Rayne Wiselman

Tales from the Edge: When the Storytellers Leave

In the land where nobody sits on the fence without eventually falling off, the story of whence we came is as least as important as the story of whither we go. There are countries where this is not true. I come from one of them. A predictable, grey and rainy place where north is north, nothing is surreal, and little is demanded of its citizens except to be just that.

But here in Israel our compass constantly spins and our boat forever rocks. Collective experiences orient us. We strap on our stories and beliefs each morning to do battle with the other. Here, in this land, stories connect and bind and divide us. Stories of history and fact and fiction. And stories that are both fact and fiction depending upon whom you ask.

And now the storytellers are leaving us, a huge hole where they stood. It’s not new. We have centuries of knowledge and beliefs and traditions handed to us by wonderful and learned people no longer with us. But lately, the storytellers that leave are taking a piece of Israel with them as they go, and no story of their stories can make us what we were.

Simcha Rotem, the last fighter of the Warsaw ghetto uprising just left us. He left his testimony, but he took his eyes. And now only two eyes in our country remain to tell the sight of that time and that place, those of 89-year-old Aliza Vitis-Shomron. And soon, we won’t be able to show our children and grandchildren the original history tellers, we’ll only be storytellers of history that was.

And Rona Ramon, who shared more stories than a single human being is meant to carry without stumbling.  A story of her and her husband and a nation for whom the sky is never the limit, a story of all the bereaved mothers who stand in a line far too long and too constant. Though her story remains for her children’s telling, her light, her firsthand account, like the torch she lit, will be no more.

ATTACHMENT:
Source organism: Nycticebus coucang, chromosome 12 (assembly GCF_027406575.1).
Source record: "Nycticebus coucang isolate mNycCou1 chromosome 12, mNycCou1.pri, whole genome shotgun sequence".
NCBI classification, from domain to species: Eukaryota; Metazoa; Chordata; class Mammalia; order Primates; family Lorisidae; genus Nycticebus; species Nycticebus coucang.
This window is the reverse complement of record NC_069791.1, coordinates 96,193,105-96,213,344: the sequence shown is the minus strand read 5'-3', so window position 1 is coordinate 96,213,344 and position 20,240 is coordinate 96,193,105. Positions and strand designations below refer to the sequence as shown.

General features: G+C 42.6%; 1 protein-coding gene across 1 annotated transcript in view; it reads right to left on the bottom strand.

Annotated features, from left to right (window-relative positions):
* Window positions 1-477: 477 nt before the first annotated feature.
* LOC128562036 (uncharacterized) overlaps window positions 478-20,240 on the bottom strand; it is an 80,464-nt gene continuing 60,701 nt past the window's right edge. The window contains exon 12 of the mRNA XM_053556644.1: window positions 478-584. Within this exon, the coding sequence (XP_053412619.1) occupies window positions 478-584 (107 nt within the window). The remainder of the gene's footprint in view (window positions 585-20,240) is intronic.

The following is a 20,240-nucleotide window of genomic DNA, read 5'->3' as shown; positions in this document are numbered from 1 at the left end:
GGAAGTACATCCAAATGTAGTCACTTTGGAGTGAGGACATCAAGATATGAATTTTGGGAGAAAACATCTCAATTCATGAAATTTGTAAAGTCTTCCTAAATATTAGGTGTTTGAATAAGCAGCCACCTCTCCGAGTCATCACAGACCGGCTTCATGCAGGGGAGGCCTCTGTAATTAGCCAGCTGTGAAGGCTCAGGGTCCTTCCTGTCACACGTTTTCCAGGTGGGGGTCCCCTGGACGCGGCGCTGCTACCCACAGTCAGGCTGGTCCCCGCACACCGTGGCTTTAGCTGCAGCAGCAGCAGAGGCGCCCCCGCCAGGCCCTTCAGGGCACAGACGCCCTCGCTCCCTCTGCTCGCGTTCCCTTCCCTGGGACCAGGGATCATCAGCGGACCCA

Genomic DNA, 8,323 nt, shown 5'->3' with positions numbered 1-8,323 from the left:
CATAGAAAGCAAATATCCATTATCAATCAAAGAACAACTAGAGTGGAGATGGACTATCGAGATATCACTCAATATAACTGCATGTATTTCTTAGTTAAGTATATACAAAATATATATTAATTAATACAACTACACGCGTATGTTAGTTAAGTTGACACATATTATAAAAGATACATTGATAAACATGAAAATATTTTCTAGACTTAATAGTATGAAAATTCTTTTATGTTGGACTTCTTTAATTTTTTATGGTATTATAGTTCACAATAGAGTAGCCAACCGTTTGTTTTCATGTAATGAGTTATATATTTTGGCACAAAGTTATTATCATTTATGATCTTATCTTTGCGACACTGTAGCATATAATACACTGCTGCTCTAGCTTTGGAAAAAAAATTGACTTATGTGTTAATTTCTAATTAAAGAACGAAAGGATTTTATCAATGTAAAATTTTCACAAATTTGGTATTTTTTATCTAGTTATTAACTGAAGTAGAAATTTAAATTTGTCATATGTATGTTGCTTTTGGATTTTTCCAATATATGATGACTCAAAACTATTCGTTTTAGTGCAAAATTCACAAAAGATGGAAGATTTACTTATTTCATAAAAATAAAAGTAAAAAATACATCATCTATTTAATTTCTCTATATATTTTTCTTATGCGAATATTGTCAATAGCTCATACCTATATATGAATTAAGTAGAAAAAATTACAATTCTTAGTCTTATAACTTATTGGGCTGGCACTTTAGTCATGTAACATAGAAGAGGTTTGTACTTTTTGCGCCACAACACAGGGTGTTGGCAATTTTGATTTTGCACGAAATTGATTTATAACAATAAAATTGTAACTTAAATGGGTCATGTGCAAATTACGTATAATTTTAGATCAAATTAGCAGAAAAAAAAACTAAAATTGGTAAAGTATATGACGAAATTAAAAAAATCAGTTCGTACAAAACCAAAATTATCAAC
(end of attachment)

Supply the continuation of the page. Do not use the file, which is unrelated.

And Amos Oz. I travelled in Japan with my husband and kids, and as we dangled our feet in a river on a hot day in a faraway place that few tourists reach, a Japanese man turned to us in broken Hebrew. He learned it from the novels of Amos Oz and the bible and a Japanese/Hebrew dictionary, and I wondered if he knew how much he’d taught himself of Israel with just those two sources, and not just of the language we speak. Amos Oz wound his stories around us in a complex and difficult way, using language that as an immigrant makes you want to cry for the Hebrew you’ll never speak. Sharing his Israel and her story and his story. Words that you do or don’t agree with, given and received as an offering from someone who loved and observed and understood, in a way I as an immigrant never will, this weird and nuanced place and all the kinks in her fabric.

My roots are in Ireland, where storytelling runs deep and seanchaithe (shanachies) passed on traditions and stories through a turbulent and uncertain history. But the seanchaidhe are no more, and so it could be here. How will we tell more stories in a country and world where no one listens, where books are no longer common currency, where news is fake, and information is filtered to ensure we read only that with which we agree. Where history is fluid, and revisionism mixes up fact and fiction to rewrite what was. Where here, in the land in which we’ve staked our claim, we’re unable to bridge the gaps between us. Preferring instead to push others into boxes closed tight so we don’t hear stories from the other side.

In most countries, history and stories of what went before are unconnected to everyday life. But here’s the rub. We don’t have the privilege of sitting on that fence. We stand on ground propped up by the past and live in a present shaped by our history, and stories are the armor by which we define ourselves. Yet, we all swim in the humid pot of chicken soup that is Israel, and we must hear the other. The right, the left, the charedim, the chilonim, and all those in the middle. From those in the periphery to those in the kingdom of Tel Aviv.  We have no luxury of living in a postmodern, millennial world where individualism reigns. The collective binds us, we can’t manage here alone. And if I need the other, I must acknowledge that his or her story is a view of Israel that I can’t or won’t or don’t want to perceive. My kids, and all our kids, need a thousand good reasons for living in this impossible place, and alongside those reasons they need stories. Mine and yours and everyone else’s. But the storytellers are leaving, and I fear their like won’t be seen here again.

About the Author
Rayne Wiselman is a writer living in a kibbutz in the Galilee. Never quite sure how she ended up here, she mostly loves and never tires of living in this marvelous messy country.
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